• An MQ-9 Reaper sits on the flight line at Hurlburt Field, Florida, in 2014. The Reaper is an armed, multi-mission, medium-altitude, long-endurance remotely piloted aircraft primarily used as an intelligence-collection asset.
     An MQ-9 Reaper sits on the flight line at Hurlburt Field, Florida, in 2014. The Reaper is an armed, multi-mission, medium-altitude, long-endurance remotely piloted aircraft primarily used as an intelligence-collection asset.

UAVs Could Fly More If Costs Came Down from the Stratosphere

August 26, 2016
By Benjamin K. Sharfi

Not surprisingly, as the technology behind unmanned aerial vehicles (UAVs) has increased over the decades, so have their costs. But why do modern-day UAVs and their equipment cost so much? The simple answer: because they can. But that doesn’t mean the cost is justified.

The use of UAVs in combat dates to World War II, when Germans built “manless airplanes” filled with bombs. They flew until they ran out of fuel, and then plummeted to the ground when empty and exploded on impact. The British nicknamed the aircraft “buzz bombs” for the sound their primitive engines emitted. Compare the buzz bombs to today’s expensive UAVs, such as the Northrop Grumman Global Hawk used for intelligent data gathering. At a cost ranging between $130 million and $200 million a piece, it registers as quite pricey. The small onboard cameras alone tally about $700,000.

Such as with the early buzz bombs, the Defense Department should be acquiring UAVs they can afford to lose—and which can be deployed on a much larger scale than they currently are. That’s not happening today because costs are so ridiculously high.

UAVs relieve humans from monotonous ground, maritime and airborne reconnaissance missions. They can loiter for hours without getting bored and their sensors can detect subtle changes from a previous flyover and alert ground operators to areas of interest. Up-close reconnaissance often requires warfighters to traverse difficult or defended terrain, but UAVs can help realize a battle doctrine of not needlessly putting warfighters’ lives in jeopardy. While “boots on the ground” are always needed to capture and hold territory, UAVs have become the essential “first spear” to provide intelligence, to weaken the enemy and to supplement U.S. conventional forces and platforms.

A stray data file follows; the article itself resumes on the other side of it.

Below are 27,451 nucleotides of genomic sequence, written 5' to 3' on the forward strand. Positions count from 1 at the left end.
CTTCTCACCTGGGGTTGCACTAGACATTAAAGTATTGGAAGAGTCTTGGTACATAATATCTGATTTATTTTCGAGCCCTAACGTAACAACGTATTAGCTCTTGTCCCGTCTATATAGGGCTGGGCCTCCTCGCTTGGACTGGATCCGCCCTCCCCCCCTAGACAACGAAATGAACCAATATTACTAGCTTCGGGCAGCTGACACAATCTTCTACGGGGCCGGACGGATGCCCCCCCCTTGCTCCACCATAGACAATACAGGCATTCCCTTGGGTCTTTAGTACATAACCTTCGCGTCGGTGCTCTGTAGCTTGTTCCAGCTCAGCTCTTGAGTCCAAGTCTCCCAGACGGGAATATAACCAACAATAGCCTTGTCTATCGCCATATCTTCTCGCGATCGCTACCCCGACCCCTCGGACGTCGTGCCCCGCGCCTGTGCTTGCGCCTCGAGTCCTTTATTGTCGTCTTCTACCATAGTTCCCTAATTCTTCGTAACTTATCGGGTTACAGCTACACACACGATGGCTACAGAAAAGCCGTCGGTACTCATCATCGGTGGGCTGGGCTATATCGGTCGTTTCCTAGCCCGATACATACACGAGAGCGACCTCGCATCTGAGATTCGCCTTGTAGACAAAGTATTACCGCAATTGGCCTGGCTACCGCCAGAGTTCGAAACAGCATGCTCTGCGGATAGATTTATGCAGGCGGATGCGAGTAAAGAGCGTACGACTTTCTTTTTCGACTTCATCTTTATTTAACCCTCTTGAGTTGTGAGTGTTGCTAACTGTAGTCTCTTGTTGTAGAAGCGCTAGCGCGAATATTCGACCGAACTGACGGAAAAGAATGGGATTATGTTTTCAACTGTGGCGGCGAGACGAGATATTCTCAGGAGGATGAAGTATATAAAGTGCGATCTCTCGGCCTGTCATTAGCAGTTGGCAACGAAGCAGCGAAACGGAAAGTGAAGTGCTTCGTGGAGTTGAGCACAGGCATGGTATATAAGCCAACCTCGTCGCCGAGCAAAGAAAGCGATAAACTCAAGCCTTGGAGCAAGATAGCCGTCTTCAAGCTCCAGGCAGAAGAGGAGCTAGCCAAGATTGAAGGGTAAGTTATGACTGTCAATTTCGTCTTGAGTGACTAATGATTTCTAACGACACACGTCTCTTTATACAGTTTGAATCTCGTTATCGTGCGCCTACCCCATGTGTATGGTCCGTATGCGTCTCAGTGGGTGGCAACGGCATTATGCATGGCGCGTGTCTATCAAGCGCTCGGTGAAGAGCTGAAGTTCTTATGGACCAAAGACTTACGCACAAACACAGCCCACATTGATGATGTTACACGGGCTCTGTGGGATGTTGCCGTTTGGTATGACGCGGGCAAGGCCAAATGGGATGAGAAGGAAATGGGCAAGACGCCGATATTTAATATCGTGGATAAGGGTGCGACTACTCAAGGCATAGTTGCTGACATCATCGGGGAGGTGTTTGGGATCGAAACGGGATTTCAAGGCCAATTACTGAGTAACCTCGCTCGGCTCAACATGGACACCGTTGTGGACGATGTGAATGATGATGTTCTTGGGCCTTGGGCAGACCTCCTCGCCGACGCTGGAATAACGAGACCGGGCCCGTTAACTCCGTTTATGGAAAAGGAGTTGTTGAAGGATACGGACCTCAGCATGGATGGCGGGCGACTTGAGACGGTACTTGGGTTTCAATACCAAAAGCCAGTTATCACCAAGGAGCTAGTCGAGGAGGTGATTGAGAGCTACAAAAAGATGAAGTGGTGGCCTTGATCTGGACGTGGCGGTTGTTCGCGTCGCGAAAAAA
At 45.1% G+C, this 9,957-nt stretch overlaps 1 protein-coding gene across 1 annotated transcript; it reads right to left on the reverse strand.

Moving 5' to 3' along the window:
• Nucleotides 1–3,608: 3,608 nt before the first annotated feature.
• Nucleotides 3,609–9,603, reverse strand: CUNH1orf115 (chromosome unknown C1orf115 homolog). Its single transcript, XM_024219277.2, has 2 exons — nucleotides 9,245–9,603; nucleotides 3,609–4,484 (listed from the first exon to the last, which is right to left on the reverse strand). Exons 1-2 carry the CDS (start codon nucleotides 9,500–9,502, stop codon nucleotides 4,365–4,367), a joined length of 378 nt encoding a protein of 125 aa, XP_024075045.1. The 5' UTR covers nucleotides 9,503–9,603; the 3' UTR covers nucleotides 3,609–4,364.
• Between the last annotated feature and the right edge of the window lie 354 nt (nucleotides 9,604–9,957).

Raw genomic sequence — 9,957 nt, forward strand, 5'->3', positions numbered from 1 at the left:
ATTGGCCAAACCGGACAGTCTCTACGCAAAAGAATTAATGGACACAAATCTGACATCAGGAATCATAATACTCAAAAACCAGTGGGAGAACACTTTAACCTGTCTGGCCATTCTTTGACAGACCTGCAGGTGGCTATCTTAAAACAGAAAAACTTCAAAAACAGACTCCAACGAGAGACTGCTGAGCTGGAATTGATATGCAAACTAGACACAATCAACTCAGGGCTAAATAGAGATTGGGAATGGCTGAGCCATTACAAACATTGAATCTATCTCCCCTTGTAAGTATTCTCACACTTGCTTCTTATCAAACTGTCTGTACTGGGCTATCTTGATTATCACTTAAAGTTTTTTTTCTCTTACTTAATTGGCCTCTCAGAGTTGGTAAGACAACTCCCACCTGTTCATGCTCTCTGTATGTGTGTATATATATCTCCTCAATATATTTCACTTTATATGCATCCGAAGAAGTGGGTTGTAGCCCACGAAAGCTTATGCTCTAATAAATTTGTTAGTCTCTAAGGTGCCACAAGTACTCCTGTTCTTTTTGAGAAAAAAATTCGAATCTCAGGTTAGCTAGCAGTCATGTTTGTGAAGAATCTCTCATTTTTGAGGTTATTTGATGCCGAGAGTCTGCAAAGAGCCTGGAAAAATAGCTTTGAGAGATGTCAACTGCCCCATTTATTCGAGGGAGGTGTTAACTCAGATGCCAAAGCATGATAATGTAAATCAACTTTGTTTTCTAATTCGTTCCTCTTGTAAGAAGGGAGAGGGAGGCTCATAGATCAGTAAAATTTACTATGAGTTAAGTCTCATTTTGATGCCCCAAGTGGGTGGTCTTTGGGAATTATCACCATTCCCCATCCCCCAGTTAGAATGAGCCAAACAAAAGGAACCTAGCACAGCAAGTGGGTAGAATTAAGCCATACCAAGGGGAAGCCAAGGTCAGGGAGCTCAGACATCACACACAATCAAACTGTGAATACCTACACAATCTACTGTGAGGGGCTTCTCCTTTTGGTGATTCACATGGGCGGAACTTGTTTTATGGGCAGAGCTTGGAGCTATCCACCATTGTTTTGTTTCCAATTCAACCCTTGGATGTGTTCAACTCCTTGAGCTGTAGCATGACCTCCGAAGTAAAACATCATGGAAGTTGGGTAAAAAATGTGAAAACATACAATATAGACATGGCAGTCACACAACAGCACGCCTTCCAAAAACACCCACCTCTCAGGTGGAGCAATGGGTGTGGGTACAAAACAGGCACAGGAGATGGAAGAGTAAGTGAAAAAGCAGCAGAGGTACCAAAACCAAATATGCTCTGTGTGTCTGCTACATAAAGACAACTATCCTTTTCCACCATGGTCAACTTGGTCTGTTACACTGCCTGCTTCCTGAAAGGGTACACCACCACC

Future uses for autonomous vehicles include applications such as battlefield network routers. An aerial UAV could loiter over the battlefield as part of a multi-mode radio mesh network, similar in concept to a Wi-Fi extender. Aerial platforms can extend encrypted military radio nets, such as the Army’s Warfighter Information Network–Tactical (WIN-T) program, and the classified and unclassified military Internet network. They also can be used for civilian links such as Wi-Fi and 4G for humanitarian missions or when getting cellular signals to critical assets is essential.

A few key changes in design approach could contribute to significantly reduced costs and would support increased use of UAVs:

  • Modular design that packs functionality into small, lightweight form factors
  • Effective cooling systems to support dense designs
  • Intellectual property protection in case of capture

There is a huge vacancy for companies such as General Atomics, which makes the Predator, and other companies that can build UAVs for a fraction of today’s costs. To get to the proper price point, these companies use new design approaches to reduce the costs of electronic subsystems.

Small, modular designs reduce costs while still supporting performance application requirements, an approach that helps UAVs become smaller and lighter and require less fuel. Other innovations support this goal as well. For instance, one company is designing a UAV helicopter that’s powered by an electro-diesel system. The motor runs on solar power that also charges the batteries. When the sun isn’t out, the platform has a small diesel generator that kicks in to charge the batteries. The UAVs can fly between 1,200 to 1,500 miles.

On the compute side, designers could replace $250,000 worth of standard VPX boxes with a modular, small form factor box that is one-tenth the cost with all the required functionality. With this approach, different functions are virtualized onto one computer, partly due to the latest Intel Xeon Processor D that has 16 cores and 64 gigabytes of RAM—four times what is available.

Since Cisco released the Embedded Services Router software, it can be loaded on this modular hardware to provide full security and a switch and router—all in one small, rugged box. Add that to Intel’s new NVMe drives and you have 10 times the speed of a SATA III drive’s 6 Gb/s interface. To deal with the heat dissipation of these high-performance, integrated systems, the UAV becomes almost a perfect heat sink. Electronics can be mounted to the frame, which stays a pretty constant 185° F, and the outside airflow over the shell provides an ideal convection to cool the box.

A final consideration is the classified technology and data carried by today’s UAVs. If they’re captured after an unlikely crash, that intellectual property can be compromised. Mission computers and other technology must have the ability to self-destruct or remote destruct so that if they do fall into enemy hands, they become unusable. Bottom line: Costs of UAVs must come down. They will make up a part of the nation’s military arsenal—in a big way. Innovation with proven, modular, small form factor designs can make that happen.

Benjamin K. Sharfi is founder and CEO of General Micro Systems

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